24 January 2023

Mondrian in an upside down world

Now without getting too heavy about the following saga, I cannot help but point our that it does reveal one of the several cracks that I believe weaken the strength of the Post Modernist foundation that has reigned over us all these past eighty years. 

Objective and scientific reliance upon truth has been eroded in almost all aspects of modern life, from the way we receive information to the way we impart it to others (both our own, but also our entire collective cultural histories too that have opened up like autopsies for all to see). One cannot argue with things like this anymore than one can deny a giant river through the Alps. However in the political world, in a powerhouse like America, the concept of an objective truth has all but evaporated, or at the least, been severely damaged by recent politicians. Feelings are not fact, or so we have been taught to believe, and to push this infantile narrative is mendacious. But curiously, in the realm of Art, yes, feelings do become facts in this world of creative invention specially when it is convincing. For Art is a world of poetic contrivance, it's an inspired state of imagination in contrast to the world of politics and science even. Though to place politics and science together in the same sentence is unfair to scientists.

I am not alone in believing that the culprit of misinformation has been groomed by the internet, perhaps the greatest invention since the printing press by Johannes Gutenberg back in the 15th century. But this has been elevated to an even higher state of alert by the search engine Google and others. The speed of any information circling the globe today is mind-boggling. It is a Yin-Yang situation because all its fortunes are coupled with equal misfortune.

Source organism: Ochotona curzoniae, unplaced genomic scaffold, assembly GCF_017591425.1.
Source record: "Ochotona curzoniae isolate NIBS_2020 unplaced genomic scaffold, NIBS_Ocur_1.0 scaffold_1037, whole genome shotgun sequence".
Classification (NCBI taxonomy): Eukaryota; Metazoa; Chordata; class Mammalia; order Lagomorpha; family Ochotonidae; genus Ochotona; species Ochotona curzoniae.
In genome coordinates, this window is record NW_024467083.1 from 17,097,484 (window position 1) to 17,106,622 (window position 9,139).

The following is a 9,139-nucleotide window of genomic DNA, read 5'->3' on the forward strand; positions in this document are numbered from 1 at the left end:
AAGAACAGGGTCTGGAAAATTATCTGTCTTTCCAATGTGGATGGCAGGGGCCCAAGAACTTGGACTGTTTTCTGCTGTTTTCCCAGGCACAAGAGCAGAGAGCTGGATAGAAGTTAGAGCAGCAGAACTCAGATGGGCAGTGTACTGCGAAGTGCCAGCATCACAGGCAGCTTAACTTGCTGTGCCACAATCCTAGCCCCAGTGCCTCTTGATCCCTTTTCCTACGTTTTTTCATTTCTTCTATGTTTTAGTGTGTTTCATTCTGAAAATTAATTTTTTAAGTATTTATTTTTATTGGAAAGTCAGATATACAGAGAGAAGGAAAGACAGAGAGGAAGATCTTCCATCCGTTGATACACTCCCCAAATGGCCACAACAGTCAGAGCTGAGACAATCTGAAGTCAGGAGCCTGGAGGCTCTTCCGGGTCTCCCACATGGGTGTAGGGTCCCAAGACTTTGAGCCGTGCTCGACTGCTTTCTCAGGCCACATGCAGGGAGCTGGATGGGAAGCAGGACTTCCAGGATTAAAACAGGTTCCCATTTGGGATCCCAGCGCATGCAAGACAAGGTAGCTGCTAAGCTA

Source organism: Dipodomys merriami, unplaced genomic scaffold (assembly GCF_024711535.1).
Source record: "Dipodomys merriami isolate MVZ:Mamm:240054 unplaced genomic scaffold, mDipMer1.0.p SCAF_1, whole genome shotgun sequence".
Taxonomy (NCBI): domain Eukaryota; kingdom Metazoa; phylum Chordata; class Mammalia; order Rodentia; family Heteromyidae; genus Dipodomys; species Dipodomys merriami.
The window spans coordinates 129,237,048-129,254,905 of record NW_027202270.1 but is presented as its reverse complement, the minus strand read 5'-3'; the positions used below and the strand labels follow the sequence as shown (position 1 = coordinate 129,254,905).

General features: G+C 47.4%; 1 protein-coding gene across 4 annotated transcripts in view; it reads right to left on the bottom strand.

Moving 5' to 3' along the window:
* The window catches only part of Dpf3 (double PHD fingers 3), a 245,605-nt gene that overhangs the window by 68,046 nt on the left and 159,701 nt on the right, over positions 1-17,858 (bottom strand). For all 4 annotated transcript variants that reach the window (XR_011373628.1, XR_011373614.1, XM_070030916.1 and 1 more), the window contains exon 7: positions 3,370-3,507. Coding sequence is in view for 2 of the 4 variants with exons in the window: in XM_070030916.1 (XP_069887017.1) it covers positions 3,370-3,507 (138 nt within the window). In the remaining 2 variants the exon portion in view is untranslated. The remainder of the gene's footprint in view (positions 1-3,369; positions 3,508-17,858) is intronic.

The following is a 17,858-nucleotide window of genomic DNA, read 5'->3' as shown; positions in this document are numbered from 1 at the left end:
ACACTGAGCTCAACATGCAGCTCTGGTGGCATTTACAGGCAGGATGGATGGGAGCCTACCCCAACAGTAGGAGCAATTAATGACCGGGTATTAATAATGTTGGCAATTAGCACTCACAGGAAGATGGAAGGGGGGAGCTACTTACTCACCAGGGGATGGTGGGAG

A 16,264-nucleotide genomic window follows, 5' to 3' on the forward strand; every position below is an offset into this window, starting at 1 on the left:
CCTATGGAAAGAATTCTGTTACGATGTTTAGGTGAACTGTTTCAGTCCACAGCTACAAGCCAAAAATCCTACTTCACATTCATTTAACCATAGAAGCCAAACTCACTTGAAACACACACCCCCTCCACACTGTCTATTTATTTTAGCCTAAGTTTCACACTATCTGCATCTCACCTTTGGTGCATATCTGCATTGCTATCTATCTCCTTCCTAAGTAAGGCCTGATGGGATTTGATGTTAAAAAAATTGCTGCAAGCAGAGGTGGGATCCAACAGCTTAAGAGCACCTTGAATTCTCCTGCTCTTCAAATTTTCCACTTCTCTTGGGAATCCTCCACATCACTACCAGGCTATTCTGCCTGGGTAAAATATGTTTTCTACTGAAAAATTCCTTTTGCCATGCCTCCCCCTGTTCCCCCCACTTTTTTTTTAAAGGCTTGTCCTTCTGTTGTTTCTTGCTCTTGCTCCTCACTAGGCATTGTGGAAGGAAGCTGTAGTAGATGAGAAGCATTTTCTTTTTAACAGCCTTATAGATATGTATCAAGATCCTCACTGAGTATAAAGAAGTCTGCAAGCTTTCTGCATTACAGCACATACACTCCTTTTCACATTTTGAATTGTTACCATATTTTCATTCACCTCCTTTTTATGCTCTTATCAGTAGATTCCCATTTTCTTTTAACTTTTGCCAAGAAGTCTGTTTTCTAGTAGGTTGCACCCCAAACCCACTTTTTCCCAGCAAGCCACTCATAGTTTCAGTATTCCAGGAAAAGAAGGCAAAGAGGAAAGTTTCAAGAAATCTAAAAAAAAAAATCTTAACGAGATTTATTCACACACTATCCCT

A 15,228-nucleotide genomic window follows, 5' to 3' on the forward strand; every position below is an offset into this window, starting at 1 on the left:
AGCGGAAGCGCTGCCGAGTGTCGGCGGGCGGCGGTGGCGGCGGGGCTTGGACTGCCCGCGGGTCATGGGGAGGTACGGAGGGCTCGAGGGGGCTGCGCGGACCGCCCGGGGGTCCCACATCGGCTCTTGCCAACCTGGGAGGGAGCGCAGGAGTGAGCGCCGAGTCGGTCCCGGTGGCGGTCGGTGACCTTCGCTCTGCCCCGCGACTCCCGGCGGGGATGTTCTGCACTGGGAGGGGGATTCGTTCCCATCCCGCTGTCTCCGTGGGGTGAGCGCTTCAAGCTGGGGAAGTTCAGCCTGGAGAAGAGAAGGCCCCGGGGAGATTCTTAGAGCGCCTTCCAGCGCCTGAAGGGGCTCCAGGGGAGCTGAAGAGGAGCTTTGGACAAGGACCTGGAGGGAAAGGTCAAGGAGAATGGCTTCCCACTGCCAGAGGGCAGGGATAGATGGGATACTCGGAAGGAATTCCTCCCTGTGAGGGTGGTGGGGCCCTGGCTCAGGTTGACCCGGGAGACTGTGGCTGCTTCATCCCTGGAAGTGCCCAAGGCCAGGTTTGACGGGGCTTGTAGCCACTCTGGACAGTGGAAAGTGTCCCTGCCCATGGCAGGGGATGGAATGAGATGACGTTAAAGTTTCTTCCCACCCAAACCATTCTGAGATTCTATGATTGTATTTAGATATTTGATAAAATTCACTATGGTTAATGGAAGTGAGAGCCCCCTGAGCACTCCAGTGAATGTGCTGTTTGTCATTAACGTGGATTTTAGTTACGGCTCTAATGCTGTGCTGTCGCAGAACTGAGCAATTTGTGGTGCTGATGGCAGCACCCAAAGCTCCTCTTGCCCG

Why do I bring this up? It's not exactly rocket science, but in this venerable world of experts and know-it-alls, there are concrete clues reminding us that these smartypants are sometimes clueless. For example, this Mondrian had been hung upside down for eighty years before anyone realised it (See below, or better yet, google the story).

In the following photo two gentlemen are looking at the version that is in fact upside-down. The correct version is at the very bottom in this post, and in it, are a double set of dark blue lines running horizontally at the top which give the picture weight. They also give the work a sense of gravity when correctly presented (and the way the artist had originally intended, though this is my own feeling). 

I also prefer it this way because of the single blue line running up the far left side of the picture, and this too, appears to anchor the image. Visually, also, my eyes gravitate more to the left, and they run up the blue line as if a heavy column to the imaginary heavy roof that once covered the Parthenon in Athens. 

But hey! It's not the kind of picture that would draw me in enough to really look at in the first place.

{Addendum} Because this painting was principally made by using rolls of coloured tape that have so severely disintegrated the curators have decided to leave it in its current state. So thus, it will continue to be hung upside down.

No comments:

Post a Comment